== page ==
Clean Energy Proves Its Power

Researchers found that the clean energy industry is not only more environmentally efficient and cost-effective but also pays higher wages.

The coal industry is nearing another downturn, with cost efficiency as a main reason. Building new renewable energy is more affordable than continuing to run existing coal-fired plants while prices continue their downward trajectory. By 2025, remaining coal plants in the U.S. are set to cost more to operate than replacing them with wind and solar facilities within 35 miles.

More and more states are committing to 100 percent clean energy goals, which increases demand for workers in the renewable energy field, specifically for building solar panels and wind turbines. The transition from coal to clean energy is not just inevitable, it also creates new economic opportunities.

The renewable energy industry has grown into a major U.S. employer. Environmental Entrepreneurs’ Clean Jobs America report, produced by the Energy Futures Initiative in partnership with the National Association of State Energy Officials and using data collected and analyzed by BW Research Partnership, shows how big it has become. Overall, clean energy jobs totaled nearly 3.3 million at the end of 2018, at a 3.6 percent growth rate. The figure outnumbers fossil fuel workers by almost three-to-one (3.3 million to 1.2 million). Almost 335,000 people work in the solar industry and more than 111,000 in wind, compared to 211,000 in coal mining or other fossil fuel extraction. Employers expect 6 percent job growth for 2019.

Source: Clean Jobs America E2 (Environmental Entrepreneurs)


The clean energy storage and clean vehicles sectors registered the sharpest increases, of 14 and 15 percent, respectively, driven by growing consumer EV adoption, state expansions of charging infrastructure, falling battery prices and increased solar-storage installations. Clean storage added 75,000 jobs and clean vehicles added 34,000 jobs, with California and Texas leading the country in grid and clean storage jobs. However, Nevada recorded the largest leap—jumping from the 25th to the fourth spot thanks to a 380 percent job surge in 2018, triggered by Tesla’s Gigafactory. Energy efficiency’s dominance in clean energy employment continues to be driven by construction (1.3 million positions) and manufacturing (321,000 jobs), with energy efficiency-related positions accounting for more than one in every six U.S. construction jobs.

Solar jobs decreased for the second year in a row, falling by nearly 15,000 positions last year, with about 90 percent of the losses occurring in California and Massachusetts. Nonetheless, 18 states recorded growth. Despite the overall contraction, solar remains the top U.S. job provider in electric power generation, leading natural gas by more than 200,000 jobs. Wind energy grew 3.5 percent and ranked third, trailing natural gas by fewer than 1,500 jobs.

Higher wages

A new report issued by researchers at Brookings Institution adds to the list of gains, revealing that if the economy shifts toward renewable energy, the jobs created would be attractive ones. According to the report’s authors, workers in clean energy jobs earn higher and more equitable wages when compared to all workers nationally, with mean hourly wages for clean energy jobs exceeding national averages by 8 to 19 percent.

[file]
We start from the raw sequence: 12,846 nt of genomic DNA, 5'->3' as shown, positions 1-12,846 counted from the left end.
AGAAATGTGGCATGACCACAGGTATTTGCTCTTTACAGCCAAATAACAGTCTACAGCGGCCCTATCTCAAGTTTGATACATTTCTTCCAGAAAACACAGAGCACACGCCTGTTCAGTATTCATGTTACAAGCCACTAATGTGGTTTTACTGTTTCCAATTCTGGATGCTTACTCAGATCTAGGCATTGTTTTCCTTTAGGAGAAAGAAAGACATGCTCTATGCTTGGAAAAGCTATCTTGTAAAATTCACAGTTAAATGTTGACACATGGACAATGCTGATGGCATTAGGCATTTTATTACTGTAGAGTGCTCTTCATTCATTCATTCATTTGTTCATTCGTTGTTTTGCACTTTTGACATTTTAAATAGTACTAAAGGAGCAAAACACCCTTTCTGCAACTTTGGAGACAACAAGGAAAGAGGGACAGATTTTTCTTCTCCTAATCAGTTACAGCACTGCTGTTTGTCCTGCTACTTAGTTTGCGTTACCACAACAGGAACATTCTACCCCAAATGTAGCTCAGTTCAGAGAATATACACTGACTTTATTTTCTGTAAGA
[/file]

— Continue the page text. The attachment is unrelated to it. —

Furthermore, clean energy jobs also provide ample opportunities for low-income workers to raise their pay levels: While nearly one-third of all occupations nationally pay an average wage of less than $15 per hour, less than 4 percent of all clean energy economy occupations are below this threshold.

The positions explored by the report range from jobs unique to the energy sector to support services found throughout the broader economy. More so, the study highlights how continued growth of clean energy sectors will have significant implications for the nation’s labor market, education and training institutions. It also emphasizes the need to locate more durable, family-supporting jobs with limited barriers to entry at a time of widening income inequality and a shrinking middle class.

Even when recording higher pay levels, many occupations within the clean energy economy tend to have lower educational requirements. This is especially applicable within the clean energy production and energy efficiency sectors, which include occupations such as electricians, carpenters and plumbers. Some 50 percent of workers hold no more than a high school diploma, yet earn higher wages than similarly educated peers across other industries. 
The report also mentions that there is plenty of room for demographic improvement. The analysis found that the sector is currently older, dominated by male workers and lacking racial diversity when compared to all occupations nationally. Less than 20 percent of workers in the clean energy production and energy efficiency sectors are women, while black workers fill less than 10 percent of jobs.